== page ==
It worked in Scanners because David Cronenberg used the mind-control gimmick sparingly, allowing us to grasp where it was being applied and from whom. Dix tries to show us telepaths getting inside other telepaths' heads, and it brings the whole film to a halt. It's disappointing, really, because the idea that a film would cast its mind-readers as unreliable narrators is an underused one. Then again, I suppose there's a reason for that. It's a unique enough concept, but Crawlspace utilizes it in all the wrong ways. Instead of using it to build suspense or give us a heroine to root for (or maybe a monster to root against), it only serves to make the film seem like a kid who doesn't know how to use his dad's tools.
Come to think of it, Crawlspace misuses most of its core conceits. Aside from completely bungling the mind-reader arc, the film even manages to waste its own title as well. You would think that with a title like Crawlspace, with a setting that includes tight passages and air ducts, that the film would at least make some mention of claustrophobia. Or at least it would make use of its tight quarters. You would be wrong, because a surprisingly high percentage of the film takes place in open corridors, empty rooms, and spacious flashbacks. This might be a petty nitpick, but when they can't even land on an appropriate title for such an oddly specific science fiction film, something has gone wrong.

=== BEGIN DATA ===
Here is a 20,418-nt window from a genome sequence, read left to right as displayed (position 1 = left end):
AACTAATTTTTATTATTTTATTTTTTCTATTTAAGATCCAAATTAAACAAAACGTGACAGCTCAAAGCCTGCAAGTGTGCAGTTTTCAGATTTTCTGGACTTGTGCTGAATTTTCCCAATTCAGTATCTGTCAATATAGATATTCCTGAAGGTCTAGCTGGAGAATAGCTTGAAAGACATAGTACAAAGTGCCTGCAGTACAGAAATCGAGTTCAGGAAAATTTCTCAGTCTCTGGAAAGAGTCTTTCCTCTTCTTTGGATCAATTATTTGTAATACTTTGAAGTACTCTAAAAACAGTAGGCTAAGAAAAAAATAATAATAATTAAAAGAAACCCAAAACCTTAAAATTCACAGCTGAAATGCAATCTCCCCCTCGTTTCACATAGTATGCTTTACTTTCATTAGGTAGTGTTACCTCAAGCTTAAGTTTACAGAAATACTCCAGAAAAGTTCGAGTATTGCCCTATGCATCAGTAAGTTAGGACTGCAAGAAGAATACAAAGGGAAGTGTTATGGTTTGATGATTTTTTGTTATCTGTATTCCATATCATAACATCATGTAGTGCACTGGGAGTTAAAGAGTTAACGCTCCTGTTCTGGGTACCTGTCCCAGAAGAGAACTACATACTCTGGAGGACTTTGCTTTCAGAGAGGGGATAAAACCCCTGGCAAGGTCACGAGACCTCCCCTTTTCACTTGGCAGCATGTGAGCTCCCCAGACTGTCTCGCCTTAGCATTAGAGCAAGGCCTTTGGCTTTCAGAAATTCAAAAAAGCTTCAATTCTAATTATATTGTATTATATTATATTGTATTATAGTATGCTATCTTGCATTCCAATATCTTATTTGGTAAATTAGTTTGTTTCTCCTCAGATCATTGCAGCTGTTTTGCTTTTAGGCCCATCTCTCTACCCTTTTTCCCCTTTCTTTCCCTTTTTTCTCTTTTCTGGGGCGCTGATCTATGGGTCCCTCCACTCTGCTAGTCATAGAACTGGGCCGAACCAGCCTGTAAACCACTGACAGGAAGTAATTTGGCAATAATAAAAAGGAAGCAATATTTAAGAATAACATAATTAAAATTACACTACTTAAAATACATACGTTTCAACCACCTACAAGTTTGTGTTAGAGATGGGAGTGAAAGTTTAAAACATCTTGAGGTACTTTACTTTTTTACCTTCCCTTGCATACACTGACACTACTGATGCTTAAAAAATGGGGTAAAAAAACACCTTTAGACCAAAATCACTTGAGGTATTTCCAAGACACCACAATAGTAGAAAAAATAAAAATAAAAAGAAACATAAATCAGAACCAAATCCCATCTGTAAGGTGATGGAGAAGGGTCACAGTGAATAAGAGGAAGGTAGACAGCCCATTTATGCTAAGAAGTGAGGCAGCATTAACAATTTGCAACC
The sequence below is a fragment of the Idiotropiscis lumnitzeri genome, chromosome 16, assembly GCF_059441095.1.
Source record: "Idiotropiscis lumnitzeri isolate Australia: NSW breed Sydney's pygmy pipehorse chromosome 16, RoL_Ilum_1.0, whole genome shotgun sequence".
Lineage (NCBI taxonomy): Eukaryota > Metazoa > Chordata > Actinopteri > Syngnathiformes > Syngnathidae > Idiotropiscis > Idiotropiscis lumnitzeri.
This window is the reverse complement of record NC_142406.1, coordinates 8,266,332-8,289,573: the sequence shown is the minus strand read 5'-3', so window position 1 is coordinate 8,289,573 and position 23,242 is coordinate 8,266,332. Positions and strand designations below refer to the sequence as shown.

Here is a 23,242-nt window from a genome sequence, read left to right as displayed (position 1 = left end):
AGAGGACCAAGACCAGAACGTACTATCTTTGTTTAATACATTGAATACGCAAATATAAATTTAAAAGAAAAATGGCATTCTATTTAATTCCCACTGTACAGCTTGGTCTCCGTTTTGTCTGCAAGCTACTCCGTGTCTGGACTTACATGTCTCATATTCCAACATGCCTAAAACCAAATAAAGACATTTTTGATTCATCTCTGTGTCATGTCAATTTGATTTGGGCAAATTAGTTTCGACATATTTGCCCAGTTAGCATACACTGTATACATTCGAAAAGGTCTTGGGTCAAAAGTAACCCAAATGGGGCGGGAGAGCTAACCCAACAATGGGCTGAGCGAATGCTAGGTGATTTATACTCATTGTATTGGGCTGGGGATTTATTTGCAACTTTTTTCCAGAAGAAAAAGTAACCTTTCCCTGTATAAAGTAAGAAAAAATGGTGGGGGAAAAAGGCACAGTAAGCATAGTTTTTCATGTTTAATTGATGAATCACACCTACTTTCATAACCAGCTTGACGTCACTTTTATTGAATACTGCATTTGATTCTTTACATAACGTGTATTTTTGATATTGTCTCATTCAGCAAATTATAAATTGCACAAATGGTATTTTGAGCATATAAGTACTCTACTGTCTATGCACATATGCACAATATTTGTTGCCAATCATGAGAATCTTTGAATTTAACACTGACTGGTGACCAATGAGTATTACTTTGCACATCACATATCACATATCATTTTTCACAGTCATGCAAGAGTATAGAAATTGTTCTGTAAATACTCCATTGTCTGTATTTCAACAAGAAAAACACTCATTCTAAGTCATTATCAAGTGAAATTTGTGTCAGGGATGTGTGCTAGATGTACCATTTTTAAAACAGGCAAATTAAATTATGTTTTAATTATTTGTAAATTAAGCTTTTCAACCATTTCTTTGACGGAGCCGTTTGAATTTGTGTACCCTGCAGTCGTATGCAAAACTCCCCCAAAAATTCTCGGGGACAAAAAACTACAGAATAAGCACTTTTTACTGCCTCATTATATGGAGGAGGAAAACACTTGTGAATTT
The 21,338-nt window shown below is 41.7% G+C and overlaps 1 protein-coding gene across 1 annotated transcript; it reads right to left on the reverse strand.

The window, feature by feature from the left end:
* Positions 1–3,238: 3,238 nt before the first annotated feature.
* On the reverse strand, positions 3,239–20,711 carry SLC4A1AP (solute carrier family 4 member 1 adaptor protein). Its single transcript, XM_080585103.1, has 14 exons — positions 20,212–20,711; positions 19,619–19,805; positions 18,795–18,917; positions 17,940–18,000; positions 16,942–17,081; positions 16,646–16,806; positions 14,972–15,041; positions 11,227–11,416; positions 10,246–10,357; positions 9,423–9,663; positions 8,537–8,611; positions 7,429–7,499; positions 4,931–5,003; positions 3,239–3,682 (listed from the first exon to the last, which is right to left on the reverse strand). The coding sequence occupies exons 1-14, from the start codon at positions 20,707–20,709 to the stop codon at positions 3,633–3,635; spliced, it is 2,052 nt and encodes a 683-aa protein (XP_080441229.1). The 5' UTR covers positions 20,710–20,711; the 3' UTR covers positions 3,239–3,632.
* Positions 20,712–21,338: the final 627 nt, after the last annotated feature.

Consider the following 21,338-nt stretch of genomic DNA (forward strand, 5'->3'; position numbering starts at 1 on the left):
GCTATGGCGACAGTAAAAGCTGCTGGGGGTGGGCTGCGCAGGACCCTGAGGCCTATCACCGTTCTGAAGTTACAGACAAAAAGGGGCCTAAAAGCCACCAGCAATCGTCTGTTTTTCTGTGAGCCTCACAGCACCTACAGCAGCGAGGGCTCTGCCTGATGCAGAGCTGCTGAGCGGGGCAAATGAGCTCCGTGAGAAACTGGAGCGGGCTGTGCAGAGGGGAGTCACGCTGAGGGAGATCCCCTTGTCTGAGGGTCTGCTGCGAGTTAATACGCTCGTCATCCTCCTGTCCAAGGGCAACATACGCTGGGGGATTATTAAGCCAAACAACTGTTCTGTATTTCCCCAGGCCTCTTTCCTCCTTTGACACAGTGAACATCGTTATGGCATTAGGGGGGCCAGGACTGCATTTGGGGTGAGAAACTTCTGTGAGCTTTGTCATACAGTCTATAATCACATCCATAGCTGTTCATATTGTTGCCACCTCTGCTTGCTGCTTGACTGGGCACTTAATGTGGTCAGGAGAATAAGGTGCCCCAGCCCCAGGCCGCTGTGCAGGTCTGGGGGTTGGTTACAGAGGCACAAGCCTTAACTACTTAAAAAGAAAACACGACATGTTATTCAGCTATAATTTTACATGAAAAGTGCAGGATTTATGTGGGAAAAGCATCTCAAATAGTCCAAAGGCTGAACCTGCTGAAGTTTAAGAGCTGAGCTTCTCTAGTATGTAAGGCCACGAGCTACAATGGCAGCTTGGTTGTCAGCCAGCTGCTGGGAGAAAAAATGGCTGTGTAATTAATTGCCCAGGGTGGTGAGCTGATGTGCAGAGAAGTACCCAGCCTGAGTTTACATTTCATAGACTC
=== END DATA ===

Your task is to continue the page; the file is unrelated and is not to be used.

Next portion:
I applaud Dix and his co-writers for attempting an idea like "Scanners in Space," but the digression into Alien territory and the resulting phoniness of a space movie that actually takes place underground aren't doing this film any favors. Judging by what we've seen here, the way to get the most mileage out of the concept might be to just try watching Scanners and Aliens at the same time. It would at least save you two hours, not counting the time it would take to watch Crawlspace.
|Could Have Used More||Gorillas in Jump Suits|
MINORITY REPORT: I think gorillas in jump suits are something that every film should try to make more use of. One day they'll replace actors. - Ian "Professor Clumsy" Maddison
When I try to clear the ball, run into me at a thousand miles per hour, sending me flying halfway across the map. If the ball is coming down in front of the opposing goal and I'm in position to tap it in, run into me at a thousand miles per hour. Never stop slamming into me at a thousand miles per hour, unless you can slam into me even faster.
eSports are getting more attention, but these new non-nerd spectators have no idea what's going happening. Help them understand how and why you've decided to waste your life with these simple approaches.
Something Awful reviews the latest films in a straightforward (for SA) manner.